Particulate Matter, also known as particle pollution or PM, is a complex mixture of extremely small particles and liquid droplets. Particle pollution is made up of a number of components, including acids (such as nitrates and sulfates), organic chemicals, metals, and soil or dust particles.
The size of particles is directly linked to their potential for causing health problems. EPA is concerned about particles that are 10 micrometers in diameter or smaller (less than 1/4th the size of a single grain of table salt) because those are the particles that generally pass through the throat and nose and enter the lungs. Once inhaled, these particles can affect the heart and lungs and cause serious health effects. EPA groups particle pollution into two categories:
- "Inhalable coarse particles," such as those found near roadways and dusty industries, are larger than 2.5 micrometers and smaller than 10 micrometers in diameter.
- "Fine particles," such as those found in smoke and haze, are 2.5 micrometers in diameter and smaller (less than 1/30th) the diameter of a human hair). These particles can be directly emitted from sources such as forest fires, or they can form when gases emitted from power plants, industries and automobiles react in the air.
The current 24-hour PM2.5 standard is 35 micrograms per cubic meter (µg/m³) and the annual PM2.5 standard is 12.0 µg/m³. The existing national 24-hour PM10 standard is 150 µg/m³. Mecklenburg County is currently in compliance with the NAAQS for PM10 and PM2.5.
What does this mean for my health?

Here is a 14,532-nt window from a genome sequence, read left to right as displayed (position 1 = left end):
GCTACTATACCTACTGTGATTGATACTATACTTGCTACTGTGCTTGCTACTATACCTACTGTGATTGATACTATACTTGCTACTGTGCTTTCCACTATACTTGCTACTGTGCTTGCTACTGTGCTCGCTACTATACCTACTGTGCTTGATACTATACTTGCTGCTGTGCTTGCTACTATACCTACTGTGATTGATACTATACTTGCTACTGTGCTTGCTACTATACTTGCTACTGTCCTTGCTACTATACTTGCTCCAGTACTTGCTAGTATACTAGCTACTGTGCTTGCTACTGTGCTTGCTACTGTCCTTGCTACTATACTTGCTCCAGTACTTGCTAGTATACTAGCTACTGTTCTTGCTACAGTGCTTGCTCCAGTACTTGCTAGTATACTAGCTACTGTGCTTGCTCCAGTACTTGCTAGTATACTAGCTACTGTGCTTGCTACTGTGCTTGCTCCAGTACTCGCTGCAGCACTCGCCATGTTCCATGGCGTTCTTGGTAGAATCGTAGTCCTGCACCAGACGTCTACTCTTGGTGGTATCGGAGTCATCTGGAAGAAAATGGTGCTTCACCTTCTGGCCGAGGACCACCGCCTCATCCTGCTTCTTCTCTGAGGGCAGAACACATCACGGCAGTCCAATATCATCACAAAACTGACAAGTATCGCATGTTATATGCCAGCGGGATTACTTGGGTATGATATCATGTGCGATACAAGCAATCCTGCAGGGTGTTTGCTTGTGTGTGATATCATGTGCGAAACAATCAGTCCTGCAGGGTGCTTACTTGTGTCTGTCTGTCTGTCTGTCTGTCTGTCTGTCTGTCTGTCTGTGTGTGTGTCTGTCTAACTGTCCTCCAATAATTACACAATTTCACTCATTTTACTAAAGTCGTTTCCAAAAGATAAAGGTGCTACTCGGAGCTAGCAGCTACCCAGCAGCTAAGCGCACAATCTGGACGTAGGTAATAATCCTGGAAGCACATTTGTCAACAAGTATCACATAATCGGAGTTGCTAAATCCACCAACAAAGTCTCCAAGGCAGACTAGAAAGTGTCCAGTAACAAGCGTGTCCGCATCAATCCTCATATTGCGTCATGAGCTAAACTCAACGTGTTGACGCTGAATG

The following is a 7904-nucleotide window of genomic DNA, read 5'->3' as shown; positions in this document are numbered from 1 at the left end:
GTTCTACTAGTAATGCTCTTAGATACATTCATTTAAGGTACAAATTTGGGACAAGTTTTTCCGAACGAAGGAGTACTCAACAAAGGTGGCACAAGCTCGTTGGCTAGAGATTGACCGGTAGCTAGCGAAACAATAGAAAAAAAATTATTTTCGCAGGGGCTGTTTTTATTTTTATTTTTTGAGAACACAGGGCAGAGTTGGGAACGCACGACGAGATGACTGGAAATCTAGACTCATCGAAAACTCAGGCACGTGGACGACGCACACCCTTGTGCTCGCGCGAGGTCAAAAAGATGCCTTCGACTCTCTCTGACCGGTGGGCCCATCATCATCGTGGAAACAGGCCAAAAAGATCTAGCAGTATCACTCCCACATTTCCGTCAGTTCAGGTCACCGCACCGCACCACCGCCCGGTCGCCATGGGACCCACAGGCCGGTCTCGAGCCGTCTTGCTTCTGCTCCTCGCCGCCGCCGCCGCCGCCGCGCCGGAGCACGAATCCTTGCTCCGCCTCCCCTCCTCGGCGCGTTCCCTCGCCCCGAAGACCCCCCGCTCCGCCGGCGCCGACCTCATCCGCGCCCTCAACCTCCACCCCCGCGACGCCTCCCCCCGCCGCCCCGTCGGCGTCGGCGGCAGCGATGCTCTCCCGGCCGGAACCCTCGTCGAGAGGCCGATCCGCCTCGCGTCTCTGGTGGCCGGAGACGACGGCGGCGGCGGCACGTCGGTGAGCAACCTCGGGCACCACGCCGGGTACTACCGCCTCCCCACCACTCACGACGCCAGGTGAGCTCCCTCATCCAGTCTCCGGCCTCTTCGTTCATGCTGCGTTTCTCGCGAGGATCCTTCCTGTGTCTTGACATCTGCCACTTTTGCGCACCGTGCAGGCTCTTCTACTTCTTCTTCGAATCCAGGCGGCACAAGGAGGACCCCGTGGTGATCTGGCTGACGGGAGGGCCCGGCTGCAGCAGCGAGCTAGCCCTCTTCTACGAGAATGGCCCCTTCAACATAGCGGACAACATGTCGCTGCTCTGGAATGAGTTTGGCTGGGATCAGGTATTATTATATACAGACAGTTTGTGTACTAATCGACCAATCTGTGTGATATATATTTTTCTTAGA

The amount of air pollution that is measured is compared to a health-based National Ambient Air Quality Standard (NAAQS) and converted into an Air Quality Index (AQI) value. This AQI value can range from 0-300 and communicates the amount of air pollution that is measured and how that affects our health. When the AQI value is less than 100, the air quality is considered acceptable by the EPA and is not expected to have widespread health impacts. The AQI value for Particulate Matter is less than 100 and is considered acceptable. Read more about the Air Quality Index and how it relates air pollution to your health.
For more information on this topic, see the links included or go to "Contact Us" on the MCAQ home page.
What you can do to reduce air pollution in Mecklenburg County.
• Mecklenburg County Air Quality - Criteria Pollutants
• NCDENR - PM2.5 Non-Attainment Areas
• EPA - Particulate Matter
• EPA - Particulate Matter Emissions Toolbox
• Stationary Sources
• Mobile Sources
• Area Sources
• Health Effects of Air Pollution
Return to Air Quality Chapter Page
The trends shown in the State of the Environment Report are not all based on tests of statistical significance. Data analysis, anecdotal evidence, and best professional judgment have been compiled to represent these trends. The State of the Environment Report takes a snapshot of important environmental indicators in an effort to educate the public while highlighting challenges, successes and the general direction of change for each indicator. For additional information on these indicators and the determination of trends, please follow the links and feel free to contact the appropriate resources.
Last updated 2/20/14